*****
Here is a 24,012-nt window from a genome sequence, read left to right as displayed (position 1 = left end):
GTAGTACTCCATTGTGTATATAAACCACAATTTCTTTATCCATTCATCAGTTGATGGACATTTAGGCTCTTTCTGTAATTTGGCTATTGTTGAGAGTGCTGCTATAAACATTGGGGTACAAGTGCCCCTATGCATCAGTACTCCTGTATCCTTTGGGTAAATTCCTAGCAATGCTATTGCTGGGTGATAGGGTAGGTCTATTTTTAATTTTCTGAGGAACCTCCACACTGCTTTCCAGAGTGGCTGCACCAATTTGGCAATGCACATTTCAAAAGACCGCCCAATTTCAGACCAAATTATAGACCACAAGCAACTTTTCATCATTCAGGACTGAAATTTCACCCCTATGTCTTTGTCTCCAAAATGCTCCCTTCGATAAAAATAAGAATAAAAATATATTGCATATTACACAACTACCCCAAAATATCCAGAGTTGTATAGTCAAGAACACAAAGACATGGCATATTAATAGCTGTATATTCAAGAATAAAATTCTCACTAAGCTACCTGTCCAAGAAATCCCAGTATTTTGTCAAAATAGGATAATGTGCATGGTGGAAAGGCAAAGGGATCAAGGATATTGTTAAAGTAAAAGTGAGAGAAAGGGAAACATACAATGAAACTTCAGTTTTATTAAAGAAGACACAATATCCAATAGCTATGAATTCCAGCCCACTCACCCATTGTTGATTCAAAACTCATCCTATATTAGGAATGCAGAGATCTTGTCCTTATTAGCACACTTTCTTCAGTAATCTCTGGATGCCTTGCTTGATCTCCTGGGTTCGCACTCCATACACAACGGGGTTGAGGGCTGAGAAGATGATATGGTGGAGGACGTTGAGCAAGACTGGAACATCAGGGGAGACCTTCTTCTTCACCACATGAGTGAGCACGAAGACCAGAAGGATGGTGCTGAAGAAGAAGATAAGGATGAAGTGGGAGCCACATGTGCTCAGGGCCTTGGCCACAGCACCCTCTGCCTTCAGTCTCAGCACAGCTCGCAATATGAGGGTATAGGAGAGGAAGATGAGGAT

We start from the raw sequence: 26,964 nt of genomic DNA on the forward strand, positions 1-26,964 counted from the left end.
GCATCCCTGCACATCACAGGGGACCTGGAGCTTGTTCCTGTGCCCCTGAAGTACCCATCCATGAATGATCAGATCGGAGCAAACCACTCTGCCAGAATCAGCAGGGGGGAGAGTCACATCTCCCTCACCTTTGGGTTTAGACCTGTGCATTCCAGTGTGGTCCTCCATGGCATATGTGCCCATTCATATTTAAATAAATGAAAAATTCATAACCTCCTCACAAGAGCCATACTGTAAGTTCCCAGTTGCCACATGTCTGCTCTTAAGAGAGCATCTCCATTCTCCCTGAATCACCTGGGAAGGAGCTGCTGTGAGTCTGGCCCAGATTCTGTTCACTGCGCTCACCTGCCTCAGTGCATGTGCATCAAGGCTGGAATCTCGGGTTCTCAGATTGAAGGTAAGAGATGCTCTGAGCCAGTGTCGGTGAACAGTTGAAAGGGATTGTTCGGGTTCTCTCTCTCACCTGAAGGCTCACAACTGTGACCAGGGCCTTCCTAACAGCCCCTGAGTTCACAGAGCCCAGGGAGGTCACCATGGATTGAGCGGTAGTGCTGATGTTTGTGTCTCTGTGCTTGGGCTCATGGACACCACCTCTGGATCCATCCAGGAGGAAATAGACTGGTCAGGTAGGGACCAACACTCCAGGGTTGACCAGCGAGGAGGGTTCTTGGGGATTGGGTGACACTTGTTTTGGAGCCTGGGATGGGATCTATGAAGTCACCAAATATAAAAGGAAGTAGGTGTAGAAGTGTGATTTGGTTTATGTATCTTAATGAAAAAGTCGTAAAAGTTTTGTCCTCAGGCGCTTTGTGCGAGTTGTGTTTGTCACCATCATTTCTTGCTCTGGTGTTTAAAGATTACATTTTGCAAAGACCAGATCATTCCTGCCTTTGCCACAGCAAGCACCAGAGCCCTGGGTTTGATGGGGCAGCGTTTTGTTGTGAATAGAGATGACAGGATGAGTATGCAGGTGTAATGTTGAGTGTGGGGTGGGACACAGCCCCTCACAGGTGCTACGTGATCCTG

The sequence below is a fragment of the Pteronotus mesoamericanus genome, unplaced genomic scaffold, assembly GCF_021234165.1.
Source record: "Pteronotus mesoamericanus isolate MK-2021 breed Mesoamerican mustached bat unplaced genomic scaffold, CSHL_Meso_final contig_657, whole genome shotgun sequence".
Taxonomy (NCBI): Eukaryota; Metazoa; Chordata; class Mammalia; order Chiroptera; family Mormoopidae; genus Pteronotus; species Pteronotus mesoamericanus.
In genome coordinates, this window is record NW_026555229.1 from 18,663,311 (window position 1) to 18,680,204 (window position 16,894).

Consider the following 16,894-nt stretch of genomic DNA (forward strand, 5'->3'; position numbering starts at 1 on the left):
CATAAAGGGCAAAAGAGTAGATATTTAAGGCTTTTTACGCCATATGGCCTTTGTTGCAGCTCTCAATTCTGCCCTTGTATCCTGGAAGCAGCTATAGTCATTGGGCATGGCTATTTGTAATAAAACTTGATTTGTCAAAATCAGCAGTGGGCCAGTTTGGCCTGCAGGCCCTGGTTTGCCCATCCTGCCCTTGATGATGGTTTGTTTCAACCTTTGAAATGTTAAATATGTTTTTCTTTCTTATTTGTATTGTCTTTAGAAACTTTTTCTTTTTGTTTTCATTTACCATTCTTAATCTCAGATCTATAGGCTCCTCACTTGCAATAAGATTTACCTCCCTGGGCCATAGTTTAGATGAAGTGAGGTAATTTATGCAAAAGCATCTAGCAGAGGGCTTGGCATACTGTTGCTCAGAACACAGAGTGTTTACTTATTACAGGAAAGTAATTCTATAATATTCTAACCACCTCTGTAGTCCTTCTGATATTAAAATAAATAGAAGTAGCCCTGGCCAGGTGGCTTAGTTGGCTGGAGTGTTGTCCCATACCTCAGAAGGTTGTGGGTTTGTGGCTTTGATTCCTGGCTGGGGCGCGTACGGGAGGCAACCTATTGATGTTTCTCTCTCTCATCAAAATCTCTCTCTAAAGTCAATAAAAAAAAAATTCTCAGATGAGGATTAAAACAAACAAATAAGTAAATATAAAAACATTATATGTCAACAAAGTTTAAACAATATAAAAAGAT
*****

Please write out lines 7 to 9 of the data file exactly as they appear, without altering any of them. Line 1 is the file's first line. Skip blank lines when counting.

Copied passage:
Taxonomy (NCBI): Eukaryota; Metazoa; Chordata; class Mammalia; order Chiroptera; family Mormoopidae; genus Pteronotus; species Pteronotus mesoamericanus.
In genome coordinates, this window is record NW_026555229.1 from 18,663,311 (window position 1) to 18,680,204 (window position 16,894).

Consider the following 16,894-nt stretch of genomic DNA (forward strand, 5'->3'; position numbering starts at 1 on the left):